by Kellie Cochrane
We’re still blogging over at www.changthestory.org. Don’t worry, all of our past content has been moved over as well. Click on “Blog” in the header to stay up to date on your United Way.
A crisis can happen at any moment. An eviction notice, a prescription that’s out of your price range, or an empty refrigerator with 1 more week until pay day. It’s easy to feel overwhelmed and unsure where to turn. In our community, the answer is 211, the easy to remember phone number that connects people to the resources they need in times like this.
In Kalamazoo, 211 is housed at Gryphon Place, and in Battle Creek it is located in the HandsOn office. Both places have call specialists waiting, these specialists are trained to help people get in touch with the best resource for their particular need. This involves a community wide sharing process: in order to provide the best information, 211 has to regularly communicate with local agencies to stay up to date on programs they offer. Call specialists also have to know the process and requirements for all programs, to make sure they’re referring people who qualify for the help.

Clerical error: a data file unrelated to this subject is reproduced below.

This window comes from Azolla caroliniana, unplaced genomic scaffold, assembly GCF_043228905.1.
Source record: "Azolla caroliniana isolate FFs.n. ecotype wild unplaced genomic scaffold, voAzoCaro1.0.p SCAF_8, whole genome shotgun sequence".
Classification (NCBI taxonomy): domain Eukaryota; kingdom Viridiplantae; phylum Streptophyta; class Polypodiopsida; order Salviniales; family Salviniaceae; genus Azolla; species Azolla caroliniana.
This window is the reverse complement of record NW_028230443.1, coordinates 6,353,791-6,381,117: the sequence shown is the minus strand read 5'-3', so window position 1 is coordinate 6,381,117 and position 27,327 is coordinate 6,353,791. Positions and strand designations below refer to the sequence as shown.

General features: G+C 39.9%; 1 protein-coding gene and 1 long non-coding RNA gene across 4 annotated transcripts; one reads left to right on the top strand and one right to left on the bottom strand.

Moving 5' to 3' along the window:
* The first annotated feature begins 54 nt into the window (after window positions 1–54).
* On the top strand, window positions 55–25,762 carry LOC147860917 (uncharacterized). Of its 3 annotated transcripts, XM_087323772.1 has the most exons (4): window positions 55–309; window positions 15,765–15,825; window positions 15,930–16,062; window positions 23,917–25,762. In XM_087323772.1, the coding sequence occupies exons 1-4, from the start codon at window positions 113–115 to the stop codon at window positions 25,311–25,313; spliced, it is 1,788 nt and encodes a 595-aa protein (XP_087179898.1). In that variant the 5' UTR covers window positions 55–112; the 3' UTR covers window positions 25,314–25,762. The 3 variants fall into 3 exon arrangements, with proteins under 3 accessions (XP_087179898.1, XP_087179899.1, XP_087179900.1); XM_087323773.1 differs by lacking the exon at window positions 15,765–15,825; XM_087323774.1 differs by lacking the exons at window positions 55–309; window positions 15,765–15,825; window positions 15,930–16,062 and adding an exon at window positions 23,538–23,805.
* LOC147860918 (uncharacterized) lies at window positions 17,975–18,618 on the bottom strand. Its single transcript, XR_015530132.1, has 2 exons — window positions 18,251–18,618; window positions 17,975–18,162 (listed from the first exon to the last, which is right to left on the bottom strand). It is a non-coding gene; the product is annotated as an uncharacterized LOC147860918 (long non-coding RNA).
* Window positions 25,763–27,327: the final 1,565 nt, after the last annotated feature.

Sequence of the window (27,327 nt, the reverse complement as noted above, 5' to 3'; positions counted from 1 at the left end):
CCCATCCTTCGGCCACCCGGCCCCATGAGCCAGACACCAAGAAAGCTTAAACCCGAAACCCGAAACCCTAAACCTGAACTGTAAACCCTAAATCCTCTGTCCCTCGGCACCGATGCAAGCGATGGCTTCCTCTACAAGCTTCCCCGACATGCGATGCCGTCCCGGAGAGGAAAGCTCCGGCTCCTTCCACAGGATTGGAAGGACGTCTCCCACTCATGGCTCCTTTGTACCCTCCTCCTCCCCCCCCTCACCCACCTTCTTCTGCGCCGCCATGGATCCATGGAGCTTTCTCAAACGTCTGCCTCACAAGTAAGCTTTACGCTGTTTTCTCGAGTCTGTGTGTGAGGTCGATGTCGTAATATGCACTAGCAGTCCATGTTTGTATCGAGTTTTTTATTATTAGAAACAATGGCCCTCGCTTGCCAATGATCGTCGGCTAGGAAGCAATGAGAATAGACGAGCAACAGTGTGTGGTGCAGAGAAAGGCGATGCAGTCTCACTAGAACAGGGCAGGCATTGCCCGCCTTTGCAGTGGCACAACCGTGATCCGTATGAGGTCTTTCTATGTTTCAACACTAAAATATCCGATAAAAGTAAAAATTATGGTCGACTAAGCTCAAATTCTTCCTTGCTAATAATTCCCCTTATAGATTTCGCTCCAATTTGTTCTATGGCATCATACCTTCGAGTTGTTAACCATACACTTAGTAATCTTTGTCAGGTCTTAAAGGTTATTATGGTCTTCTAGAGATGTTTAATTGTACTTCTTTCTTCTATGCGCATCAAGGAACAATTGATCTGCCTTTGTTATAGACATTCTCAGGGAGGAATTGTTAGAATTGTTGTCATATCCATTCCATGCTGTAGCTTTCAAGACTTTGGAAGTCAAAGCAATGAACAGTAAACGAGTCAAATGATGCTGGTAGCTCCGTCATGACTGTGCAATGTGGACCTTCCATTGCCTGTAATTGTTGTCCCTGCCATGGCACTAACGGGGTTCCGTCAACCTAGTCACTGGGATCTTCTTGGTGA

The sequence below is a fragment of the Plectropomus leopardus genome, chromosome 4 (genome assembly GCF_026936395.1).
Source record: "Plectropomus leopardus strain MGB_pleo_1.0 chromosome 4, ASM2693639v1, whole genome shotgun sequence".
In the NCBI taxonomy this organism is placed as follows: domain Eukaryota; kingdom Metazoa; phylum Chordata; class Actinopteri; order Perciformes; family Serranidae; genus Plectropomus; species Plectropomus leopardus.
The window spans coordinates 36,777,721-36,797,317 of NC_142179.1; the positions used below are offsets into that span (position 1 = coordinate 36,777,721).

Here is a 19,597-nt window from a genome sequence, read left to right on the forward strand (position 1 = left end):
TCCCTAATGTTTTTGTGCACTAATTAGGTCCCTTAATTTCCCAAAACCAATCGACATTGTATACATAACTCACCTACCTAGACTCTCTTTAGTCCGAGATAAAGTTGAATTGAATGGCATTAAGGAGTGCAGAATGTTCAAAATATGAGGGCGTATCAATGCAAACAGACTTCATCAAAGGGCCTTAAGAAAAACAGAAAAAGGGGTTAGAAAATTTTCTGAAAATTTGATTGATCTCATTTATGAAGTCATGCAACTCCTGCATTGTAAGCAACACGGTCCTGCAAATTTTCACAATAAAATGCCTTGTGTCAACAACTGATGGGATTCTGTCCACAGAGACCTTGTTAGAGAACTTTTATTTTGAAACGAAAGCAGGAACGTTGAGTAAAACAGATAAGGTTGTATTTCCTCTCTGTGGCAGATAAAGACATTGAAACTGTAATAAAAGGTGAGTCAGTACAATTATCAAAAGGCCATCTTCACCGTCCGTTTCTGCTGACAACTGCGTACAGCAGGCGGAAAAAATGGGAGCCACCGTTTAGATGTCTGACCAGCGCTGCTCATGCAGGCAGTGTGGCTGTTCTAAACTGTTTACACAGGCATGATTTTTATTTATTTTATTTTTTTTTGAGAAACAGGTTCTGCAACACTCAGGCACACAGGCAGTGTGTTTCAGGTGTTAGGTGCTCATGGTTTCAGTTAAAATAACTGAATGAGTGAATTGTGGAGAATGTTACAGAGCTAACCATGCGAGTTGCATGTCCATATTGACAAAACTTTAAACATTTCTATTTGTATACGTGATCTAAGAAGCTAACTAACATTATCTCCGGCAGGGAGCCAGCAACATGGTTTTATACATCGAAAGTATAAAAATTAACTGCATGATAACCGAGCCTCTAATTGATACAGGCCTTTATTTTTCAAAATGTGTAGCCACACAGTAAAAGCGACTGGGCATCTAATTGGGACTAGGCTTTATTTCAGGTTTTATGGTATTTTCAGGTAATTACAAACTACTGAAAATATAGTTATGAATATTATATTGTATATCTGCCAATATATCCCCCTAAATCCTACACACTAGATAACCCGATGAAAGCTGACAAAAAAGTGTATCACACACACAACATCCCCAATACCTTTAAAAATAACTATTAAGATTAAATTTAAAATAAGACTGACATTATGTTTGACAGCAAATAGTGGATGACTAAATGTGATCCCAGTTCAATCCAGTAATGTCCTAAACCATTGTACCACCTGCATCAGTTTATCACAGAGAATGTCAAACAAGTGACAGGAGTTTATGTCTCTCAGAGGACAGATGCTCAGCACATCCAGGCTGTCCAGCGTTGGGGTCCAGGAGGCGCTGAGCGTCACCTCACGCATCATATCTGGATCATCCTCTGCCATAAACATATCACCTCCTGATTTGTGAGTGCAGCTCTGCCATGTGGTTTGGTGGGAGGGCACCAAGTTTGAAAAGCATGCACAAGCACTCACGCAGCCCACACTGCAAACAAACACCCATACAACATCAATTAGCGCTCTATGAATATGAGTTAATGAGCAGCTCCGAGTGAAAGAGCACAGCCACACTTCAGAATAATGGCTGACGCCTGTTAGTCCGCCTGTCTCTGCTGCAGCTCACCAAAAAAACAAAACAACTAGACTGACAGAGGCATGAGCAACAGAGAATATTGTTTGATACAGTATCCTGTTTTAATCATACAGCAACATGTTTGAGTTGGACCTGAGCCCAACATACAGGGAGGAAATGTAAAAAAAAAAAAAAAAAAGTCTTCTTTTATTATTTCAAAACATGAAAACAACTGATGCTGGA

211 has also been an effective tool for natural disasters. When Battle Creek was hit with severe storms 2 years ago, 211 was responsible for reporting damage and helping people find assistance near them. Both the Kalamazoo and Battle Creek 211 Centers are AIRS accredited: Alliance of Information and Referral Systems. It is much more than just answering the phone, it’s a constant training process to stay up to date with all the services in our community and to be able to do the best job possible when assisting those in crisis.
Jamie Rugg, 211 Program Director, in Battle Creek says the impact of the program is twofold: “Residents are empowered to find the resources they need and also are advocated for by staff members when needed. We’re also able to provide data about need gaps and trends.”
211 allows our community to see what needs aren’t being met, and work toward creating programs for those, while also tracking the most common needs in our community. Most importantly, 211 helps people in times of need and provides easy access to all the wonderful programs we have in our region.
Yesterday, Principal Salome Thomas – El spoke to some of our supporters at the Gilmore Car Museum. Principal El has been a powerful advocate for education for over 20 years and is the author of the best-selling book, I Choose to Stay. He shared his story of working in inner city schools and how he uses chess to give students intellectual confidence.
Principal El opened with something he shares with his students: “A dream without a plan is a hallucination.” He spoke about the power of mentors, how we must teach our children to plan for their future, even when they fail along the way. He congratulated our region on our early grade reading turnaround, going from 5% of students reading at proficiency level to 82%. One of the things he asks parents at his school in Philadelphia is to simply read with their children, because he knows the change that can bring is astounding.